We never can forget

1

The poisoning of Maguire that is gone, boys-gone:
Our high Star and true Apostle that is gone!

How did Lord Edward die?
Like a man, without a sigh!

But he left his handiwork on Major Swan!

But Sirr, with steel-clad breast

And coward heart at best,

Left us cause to mourn Lord Edward that is gone, boys-gone. Here's the memory of our friends that are gone!

September, Eighteen-Three,

Closed this cruel history,

When Emmet's blood the scaffold flowed upon.

Oh, had their spirits been wise,

They might then realize

Their freedom-but we drink to Emmet that is gone, boys

gone.

Here's the memory of the friends that are gone!

CHARMING MARY NEAL.

I'm a bold undaunted Irishman, my name is John McCann.
I'm a native of sweet Donegal, convenient to Strabane;
For the stealing of an heiress, I lie in Lifford Jail
And her father swears he will me hang for his daughter Mary

Neal.

Whilst in cold irons I lay bound, my love sent word to me: "Don't fear my father's anger, for I will set you free.”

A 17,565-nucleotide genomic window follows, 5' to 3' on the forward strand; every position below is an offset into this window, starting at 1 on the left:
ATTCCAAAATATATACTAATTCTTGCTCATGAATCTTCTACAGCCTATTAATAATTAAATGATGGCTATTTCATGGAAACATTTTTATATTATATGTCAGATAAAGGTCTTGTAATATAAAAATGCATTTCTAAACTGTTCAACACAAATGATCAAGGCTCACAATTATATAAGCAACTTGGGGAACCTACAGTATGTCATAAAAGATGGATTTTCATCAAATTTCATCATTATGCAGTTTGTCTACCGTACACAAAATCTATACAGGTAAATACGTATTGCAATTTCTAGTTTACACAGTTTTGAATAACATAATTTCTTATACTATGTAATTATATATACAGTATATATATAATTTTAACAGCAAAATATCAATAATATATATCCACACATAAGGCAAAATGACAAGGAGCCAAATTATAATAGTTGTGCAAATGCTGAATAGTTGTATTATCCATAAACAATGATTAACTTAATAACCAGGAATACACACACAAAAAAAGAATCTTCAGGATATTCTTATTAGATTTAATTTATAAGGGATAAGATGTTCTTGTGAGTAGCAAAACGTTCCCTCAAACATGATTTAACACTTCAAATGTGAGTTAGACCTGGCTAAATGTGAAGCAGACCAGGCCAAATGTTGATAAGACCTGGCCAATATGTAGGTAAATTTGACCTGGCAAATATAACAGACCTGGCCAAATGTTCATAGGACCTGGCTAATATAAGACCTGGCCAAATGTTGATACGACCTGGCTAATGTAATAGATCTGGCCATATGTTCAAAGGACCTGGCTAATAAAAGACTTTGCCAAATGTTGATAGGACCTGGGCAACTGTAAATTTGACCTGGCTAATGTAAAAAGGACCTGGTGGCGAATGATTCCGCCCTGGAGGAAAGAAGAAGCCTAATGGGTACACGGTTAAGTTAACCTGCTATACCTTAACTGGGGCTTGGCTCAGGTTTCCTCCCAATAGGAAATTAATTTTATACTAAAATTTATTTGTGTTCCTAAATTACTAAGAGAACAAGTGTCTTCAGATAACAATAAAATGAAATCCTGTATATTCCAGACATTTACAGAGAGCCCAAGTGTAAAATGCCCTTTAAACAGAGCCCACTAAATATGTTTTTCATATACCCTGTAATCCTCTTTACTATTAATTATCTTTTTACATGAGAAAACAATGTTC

1 Father Tom Maguire, the well-known Catholc controversialist.

Her father gave consent to let me out on bail,

And I was to stand for trial for his daughter Mary Neal.

Her father kept her close confined, for fear I should her see,
And on my trial day, was my prosecutor to be;
Like a moving beauty bright, to appear she did not fail,
She freed me from all danger, she's my charming Mary Neal.

With wrath and indignation, her father loud did call,
And when my trial was over, I approached the garden wall,
My well-known voice soon reached her ears, which echoed hill

and dale,

Saying, "You 're welcome here, my Johnny dear," says charming Mary Neal.

We both sat on a sunny bank, and there we talked awhile. He says, "My dear, if you will comply, I'll free you from exile:

The Shamrock is ready from Derry to set sail;

So come with me, off to Quebec, my charming Mary Neal."

She gave consent, and back she went, and stole the best of clothes,